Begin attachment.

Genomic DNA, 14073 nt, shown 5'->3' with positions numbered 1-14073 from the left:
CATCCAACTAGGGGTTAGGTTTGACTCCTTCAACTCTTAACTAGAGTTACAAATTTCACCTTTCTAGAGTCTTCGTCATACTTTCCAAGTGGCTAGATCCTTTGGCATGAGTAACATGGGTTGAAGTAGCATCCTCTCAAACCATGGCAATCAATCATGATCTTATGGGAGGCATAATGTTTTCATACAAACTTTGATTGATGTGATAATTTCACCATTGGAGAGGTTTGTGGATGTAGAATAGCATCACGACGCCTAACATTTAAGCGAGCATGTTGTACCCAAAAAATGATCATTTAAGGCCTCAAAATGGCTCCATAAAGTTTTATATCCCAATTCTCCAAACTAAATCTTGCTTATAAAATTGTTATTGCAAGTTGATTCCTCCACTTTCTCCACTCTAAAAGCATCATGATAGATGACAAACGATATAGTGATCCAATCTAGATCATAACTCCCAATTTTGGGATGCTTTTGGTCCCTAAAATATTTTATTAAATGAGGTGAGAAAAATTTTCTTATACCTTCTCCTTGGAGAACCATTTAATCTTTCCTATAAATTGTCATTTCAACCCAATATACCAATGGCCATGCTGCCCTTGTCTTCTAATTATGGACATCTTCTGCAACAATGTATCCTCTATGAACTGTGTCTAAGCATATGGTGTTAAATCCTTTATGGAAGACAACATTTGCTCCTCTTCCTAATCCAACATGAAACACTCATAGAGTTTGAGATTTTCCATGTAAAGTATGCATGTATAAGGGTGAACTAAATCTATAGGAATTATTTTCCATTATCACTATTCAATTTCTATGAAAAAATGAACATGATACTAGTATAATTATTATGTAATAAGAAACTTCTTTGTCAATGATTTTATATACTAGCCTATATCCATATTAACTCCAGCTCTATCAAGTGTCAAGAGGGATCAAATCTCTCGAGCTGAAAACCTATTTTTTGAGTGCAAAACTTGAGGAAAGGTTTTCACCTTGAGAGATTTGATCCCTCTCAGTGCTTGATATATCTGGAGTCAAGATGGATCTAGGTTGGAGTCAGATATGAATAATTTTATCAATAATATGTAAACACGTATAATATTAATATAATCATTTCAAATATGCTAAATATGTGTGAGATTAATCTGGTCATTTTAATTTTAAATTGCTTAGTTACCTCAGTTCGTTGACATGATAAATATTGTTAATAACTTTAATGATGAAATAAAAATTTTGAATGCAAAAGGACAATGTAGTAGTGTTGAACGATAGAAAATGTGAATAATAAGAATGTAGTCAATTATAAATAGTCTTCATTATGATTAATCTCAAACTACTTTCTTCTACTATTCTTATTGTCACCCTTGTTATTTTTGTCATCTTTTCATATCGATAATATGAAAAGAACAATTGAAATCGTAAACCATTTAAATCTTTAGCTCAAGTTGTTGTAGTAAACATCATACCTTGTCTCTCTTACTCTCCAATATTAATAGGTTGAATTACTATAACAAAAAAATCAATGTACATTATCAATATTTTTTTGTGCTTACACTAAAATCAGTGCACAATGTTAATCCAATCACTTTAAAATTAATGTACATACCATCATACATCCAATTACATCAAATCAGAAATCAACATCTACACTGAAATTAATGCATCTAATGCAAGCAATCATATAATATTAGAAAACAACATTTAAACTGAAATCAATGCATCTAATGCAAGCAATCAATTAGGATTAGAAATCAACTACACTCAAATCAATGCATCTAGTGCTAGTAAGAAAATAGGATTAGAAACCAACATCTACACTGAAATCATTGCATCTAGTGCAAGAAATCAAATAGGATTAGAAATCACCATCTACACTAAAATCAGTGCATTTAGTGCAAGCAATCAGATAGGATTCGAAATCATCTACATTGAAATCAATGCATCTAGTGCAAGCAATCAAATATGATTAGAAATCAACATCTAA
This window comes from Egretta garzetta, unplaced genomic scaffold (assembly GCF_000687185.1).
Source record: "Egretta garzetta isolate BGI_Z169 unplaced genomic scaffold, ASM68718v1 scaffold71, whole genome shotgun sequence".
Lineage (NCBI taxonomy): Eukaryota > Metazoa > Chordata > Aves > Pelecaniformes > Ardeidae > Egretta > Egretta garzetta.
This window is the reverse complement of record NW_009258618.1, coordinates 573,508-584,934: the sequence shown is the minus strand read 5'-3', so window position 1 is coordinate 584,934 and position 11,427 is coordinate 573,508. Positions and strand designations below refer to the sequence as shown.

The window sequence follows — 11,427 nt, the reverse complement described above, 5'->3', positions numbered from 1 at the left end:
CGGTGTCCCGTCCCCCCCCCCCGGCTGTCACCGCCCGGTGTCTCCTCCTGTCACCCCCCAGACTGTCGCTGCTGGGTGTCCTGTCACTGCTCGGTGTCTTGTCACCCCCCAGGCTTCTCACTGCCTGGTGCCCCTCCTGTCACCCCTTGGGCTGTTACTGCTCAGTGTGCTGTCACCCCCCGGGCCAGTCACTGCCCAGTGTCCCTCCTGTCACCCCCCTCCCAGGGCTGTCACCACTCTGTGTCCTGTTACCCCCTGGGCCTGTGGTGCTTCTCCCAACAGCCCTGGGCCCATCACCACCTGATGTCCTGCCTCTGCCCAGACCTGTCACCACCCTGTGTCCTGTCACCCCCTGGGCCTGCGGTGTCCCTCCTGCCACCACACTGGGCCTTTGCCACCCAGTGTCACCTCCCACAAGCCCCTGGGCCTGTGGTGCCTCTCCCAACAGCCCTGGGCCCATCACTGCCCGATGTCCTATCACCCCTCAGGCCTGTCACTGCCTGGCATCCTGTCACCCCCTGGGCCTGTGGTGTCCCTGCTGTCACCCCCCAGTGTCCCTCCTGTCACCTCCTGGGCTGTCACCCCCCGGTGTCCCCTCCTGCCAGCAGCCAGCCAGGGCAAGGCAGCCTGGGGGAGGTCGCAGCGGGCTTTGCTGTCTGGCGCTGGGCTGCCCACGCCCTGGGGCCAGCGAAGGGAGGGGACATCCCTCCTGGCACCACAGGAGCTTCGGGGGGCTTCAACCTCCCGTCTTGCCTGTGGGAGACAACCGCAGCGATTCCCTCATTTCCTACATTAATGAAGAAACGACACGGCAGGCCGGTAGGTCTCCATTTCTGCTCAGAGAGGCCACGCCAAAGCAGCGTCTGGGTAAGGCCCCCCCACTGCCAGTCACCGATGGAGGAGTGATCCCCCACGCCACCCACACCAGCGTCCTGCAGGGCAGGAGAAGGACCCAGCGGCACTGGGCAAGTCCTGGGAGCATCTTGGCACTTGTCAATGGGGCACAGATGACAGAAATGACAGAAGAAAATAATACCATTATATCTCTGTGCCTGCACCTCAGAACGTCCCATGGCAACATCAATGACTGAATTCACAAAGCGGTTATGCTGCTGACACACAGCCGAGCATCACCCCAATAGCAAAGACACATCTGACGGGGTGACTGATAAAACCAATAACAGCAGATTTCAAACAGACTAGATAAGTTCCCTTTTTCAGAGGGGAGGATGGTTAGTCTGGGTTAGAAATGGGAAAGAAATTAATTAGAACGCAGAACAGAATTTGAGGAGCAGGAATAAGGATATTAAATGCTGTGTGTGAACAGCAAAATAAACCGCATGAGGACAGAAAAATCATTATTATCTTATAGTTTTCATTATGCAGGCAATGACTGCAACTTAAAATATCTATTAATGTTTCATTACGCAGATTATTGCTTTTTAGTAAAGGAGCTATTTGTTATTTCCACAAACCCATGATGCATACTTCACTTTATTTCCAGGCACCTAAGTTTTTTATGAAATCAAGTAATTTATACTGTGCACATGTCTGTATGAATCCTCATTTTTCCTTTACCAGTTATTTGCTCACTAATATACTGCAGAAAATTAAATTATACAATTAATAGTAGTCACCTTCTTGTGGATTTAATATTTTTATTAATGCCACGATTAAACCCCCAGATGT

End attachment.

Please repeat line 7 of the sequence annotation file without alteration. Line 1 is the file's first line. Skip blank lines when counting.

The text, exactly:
The window sequence follows — 11,427 nt, the reverse complement described above, 5'->3', positions numbered from 1 at the left end: